The secret of how many of those hanging lights survived practice will probably be discovered by Columbia Facilities in the morning
Hopefully we weren’t the only team driving around at 3am last night :-).
Surprisingly, just for fun… nothing actually broken.
We were working until 2am last night … and 3:30am 2 nights before. So … heh … you’re fine
Ahhh… Just got back from the lab… we were finishing the animation.
We alternated playing one-eye catch, driving for fun, and working in 3DS max.
Now, for an hour of sleep, then school!
Do you consider the wire hanging out the side of your arm a problem? We were a little scared with all the arms flying they might get snagged on our big loop of precious tubing and wire.
Aw, man, too bad you guys aren’t coming to VCU this year.
Great bot, I’ll be looking for you guys at Champs!
Great looking Robot!
Good luck to you guys this year!
your arm is like a fishing pole…kewl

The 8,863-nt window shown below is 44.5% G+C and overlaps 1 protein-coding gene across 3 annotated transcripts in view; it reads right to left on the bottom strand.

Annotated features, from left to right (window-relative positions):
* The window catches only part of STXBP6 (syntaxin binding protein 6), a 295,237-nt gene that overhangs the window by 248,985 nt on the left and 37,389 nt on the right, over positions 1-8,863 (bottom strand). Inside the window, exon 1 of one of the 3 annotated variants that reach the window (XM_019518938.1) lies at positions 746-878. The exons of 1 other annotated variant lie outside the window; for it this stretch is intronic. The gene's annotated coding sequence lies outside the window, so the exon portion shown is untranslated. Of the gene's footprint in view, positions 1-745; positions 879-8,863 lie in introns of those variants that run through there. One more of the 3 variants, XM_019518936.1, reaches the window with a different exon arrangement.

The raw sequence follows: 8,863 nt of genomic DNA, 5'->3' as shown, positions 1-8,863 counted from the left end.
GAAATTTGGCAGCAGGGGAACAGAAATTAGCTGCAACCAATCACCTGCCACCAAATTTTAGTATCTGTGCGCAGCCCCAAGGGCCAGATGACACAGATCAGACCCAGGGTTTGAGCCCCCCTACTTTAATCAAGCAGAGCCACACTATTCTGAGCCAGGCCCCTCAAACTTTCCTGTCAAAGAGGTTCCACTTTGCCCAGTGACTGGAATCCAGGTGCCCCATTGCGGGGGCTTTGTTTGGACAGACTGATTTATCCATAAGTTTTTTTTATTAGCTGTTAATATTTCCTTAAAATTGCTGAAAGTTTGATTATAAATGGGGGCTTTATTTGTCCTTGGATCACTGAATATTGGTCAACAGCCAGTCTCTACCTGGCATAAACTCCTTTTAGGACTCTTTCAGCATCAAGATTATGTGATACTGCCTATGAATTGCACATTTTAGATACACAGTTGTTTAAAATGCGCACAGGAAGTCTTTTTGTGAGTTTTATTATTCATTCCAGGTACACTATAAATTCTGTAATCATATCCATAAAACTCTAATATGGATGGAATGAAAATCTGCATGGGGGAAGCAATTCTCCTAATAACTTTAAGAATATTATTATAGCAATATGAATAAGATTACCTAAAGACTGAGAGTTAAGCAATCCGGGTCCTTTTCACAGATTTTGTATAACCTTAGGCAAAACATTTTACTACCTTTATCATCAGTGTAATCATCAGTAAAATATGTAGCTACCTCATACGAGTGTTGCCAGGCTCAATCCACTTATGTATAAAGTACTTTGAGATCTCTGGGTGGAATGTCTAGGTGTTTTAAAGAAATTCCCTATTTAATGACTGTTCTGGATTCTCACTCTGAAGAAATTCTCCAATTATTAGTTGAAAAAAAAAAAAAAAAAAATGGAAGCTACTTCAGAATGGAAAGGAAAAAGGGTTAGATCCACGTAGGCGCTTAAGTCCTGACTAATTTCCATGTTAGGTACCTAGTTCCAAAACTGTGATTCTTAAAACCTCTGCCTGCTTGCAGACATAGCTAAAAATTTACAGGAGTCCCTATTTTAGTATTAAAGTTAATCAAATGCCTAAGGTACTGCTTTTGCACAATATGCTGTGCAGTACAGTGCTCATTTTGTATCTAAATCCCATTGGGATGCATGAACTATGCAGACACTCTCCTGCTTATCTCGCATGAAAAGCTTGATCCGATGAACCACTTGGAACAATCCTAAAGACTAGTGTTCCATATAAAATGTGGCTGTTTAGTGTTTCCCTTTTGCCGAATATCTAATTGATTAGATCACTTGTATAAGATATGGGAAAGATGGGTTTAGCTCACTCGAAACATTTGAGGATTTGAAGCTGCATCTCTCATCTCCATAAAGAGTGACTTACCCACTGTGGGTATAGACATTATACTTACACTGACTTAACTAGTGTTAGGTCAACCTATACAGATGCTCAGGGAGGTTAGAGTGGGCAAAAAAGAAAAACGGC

We do consider the wire loops hanging from the side to be a problem. Tips for you:
- Try and keep the loops as small as possible with multiple tiedowns. When the crane is fully extended, the cable is pulled almost perfectly straight along the robot. Latex tubing is a simple way to keep the cables as close to your robots arm/crane.
- We use split loom tubing to help protect the wire in the event of contact, but this still does not prevent entanglement.
- You can also look into cable and hose carrier, http://www.kabelschlepp.com/ for example. To provide a neat way of managing your cables.
- And perhaps most important of all is that if you have to have wires exposed, your drive crew needs to be aware of incoming robot arms and maneuver your arm/robot to protect your wires.
Hope this helps. Gene, Joe, thanks for the comments. Sparky and Metal in Motion produced some pretty impressive robots this year. I’ll be looking forward to seeing the two of you at Nats. Good luck to all of you at Regionals.
Yayy, go Spicy! :rolleyes: